The silliness about food stamps and paychecks and speaking to the NAACP runs along a similar logic.  My sense is that Newt and his ideological confreres do not presume that African-Americans and the indigent are dependent on the government out of congenital shiftlessness, but because they have never been exposed to arguments in favor of working for a living (or else why would they still be unemployed and/or Democrats).  Thus Newt apparently thinks he can travel down from on high to the NAACP and, like Moses from Mount Sinai, deliver the gospel on hard work and self-suffiency to the audience (all of whom, this being the freaking NAACP, well-employed at present) and win hordes of dumbfounded converts to the cause. 

These presumptions looms so large across everything Gingrich does* not because he thinks so little of the President or African-Americans or anyone else but because he thinks so much (and so often) of himself.

*For instance, C-SPAN today had a rousing speech by the former speaker from Cape Canaveral wherein he declared that the only thing standing between us and permanent lunar occupation is an exhorting declaration from future President Gingrich and the promise to make the Moon the 51st state if enough people move there.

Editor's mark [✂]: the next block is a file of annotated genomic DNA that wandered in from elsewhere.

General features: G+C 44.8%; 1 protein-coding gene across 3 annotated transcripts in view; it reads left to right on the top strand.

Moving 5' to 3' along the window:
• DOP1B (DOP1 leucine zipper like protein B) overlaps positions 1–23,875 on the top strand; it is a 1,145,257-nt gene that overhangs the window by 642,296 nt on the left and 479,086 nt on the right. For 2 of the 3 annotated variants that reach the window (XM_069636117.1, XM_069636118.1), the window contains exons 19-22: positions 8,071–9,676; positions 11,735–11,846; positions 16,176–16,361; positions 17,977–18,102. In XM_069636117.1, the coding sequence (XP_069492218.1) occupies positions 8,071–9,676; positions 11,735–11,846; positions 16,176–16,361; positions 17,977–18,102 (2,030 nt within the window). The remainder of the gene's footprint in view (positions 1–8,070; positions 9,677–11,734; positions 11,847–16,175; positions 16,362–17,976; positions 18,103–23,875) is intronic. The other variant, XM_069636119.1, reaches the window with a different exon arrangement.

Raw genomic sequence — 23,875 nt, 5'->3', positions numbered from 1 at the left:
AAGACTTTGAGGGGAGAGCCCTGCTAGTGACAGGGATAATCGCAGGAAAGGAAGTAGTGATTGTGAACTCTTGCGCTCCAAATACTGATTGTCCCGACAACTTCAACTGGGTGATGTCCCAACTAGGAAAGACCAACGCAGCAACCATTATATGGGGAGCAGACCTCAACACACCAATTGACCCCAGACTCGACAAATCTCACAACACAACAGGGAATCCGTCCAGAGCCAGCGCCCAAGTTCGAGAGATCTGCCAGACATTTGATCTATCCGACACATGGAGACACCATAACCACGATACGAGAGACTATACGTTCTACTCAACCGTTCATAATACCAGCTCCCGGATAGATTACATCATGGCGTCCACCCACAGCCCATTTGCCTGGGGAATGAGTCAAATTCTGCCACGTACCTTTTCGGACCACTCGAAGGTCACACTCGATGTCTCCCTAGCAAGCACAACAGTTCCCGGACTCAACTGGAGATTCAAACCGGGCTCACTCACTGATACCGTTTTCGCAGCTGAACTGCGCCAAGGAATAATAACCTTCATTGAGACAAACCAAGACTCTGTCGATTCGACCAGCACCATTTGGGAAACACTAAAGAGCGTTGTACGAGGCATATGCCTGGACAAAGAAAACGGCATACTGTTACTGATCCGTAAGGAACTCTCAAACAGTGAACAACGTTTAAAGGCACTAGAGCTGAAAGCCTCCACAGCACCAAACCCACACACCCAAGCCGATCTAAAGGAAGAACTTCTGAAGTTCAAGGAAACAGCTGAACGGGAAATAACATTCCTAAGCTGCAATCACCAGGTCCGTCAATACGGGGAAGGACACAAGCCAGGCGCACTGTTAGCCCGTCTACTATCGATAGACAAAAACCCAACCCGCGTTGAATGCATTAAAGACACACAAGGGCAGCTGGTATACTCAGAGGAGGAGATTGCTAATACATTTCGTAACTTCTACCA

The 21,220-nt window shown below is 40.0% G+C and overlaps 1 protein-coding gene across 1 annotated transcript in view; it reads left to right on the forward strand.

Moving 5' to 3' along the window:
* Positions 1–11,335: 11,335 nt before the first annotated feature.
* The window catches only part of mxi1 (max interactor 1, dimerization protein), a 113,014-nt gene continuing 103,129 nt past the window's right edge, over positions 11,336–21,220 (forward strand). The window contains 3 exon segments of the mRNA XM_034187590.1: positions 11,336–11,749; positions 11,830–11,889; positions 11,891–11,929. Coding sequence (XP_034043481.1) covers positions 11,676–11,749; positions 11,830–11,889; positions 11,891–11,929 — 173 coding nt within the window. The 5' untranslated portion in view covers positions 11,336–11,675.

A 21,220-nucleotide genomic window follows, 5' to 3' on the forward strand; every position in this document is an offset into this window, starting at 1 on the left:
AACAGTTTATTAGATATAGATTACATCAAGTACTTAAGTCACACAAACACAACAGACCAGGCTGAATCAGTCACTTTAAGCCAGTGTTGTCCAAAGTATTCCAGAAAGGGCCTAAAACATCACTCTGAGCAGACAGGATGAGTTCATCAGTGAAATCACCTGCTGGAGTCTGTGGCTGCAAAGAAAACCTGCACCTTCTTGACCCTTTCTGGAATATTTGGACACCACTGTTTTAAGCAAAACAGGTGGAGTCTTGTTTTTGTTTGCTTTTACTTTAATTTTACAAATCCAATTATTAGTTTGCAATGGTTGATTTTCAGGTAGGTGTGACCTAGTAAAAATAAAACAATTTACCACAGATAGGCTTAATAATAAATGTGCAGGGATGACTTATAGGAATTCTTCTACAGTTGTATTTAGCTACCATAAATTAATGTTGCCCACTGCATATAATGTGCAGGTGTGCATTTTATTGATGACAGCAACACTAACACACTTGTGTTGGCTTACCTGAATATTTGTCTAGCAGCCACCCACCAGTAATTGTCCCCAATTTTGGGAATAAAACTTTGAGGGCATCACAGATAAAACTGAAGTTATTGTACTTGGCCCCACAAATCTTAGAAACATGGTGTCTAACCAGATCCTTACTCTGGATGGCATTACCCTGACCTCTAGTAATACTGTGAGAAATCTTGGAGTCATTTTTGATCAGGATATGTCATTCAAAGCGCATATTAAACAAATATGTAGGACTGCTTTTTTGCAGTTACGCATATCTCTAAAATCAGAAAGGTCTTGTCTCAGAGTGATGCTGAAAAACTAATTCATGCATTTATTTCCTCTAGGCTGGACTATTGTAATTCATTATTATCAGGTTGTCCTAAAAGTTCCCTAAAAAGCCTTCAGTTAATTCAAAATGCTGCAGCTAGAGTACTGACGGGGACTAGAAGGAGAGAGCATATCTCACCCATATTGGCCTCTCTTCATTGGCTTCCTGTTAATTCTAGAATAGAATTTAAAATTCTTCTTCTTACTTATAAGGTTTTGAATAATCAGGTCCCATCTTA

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Responses

  1. […] This post by Chris is very interesting, but also off-the-mark. As I understand it, Chris is saying that Newt’s rhetoric — notably his claim that a debate between him and Obama would be “knowledge versus a teleprompter” and his labeling Obama the “food stamp president” — both does not stem from Newt’s racism, and also is not intended as a racial dog-whistle. (Depending on how capacious Chris’s understanding of Newt’s “ideological confreres” is, he may also be saying that Newt’s rhetoric doesn’t even operate as a dog-whistle for South Carolina conservatives.) Instead, Chris thinks that Newt’s rhetoric arises not from racism (either his own or his audience’s), but from his commitment to beltway conservatism’s belief in the power of conservative ideas to demolish liberalism, and also to inspire a virtuous, industrious citizenry. As Chris puts it: [Newt's] argument about knowledge vs. TelePrompter is not some deeply coded appeal to his audiences’ suspicions of black people. It is instead a more explicit appeal to a commonly felt belief that the President would be left speechless in the face of the arguments of true conservatives. The silliness about food stamps and paychecks . . . runs along a similar logic. My sense is that Newt and his ideological confreres do not presume that African-Americans and the indigent are dependent on the government out of congenital shiftlessness, but because they have never been exposed to arguments in favor of working for a living (or else why would they still be unemployed and/or Democrats). […]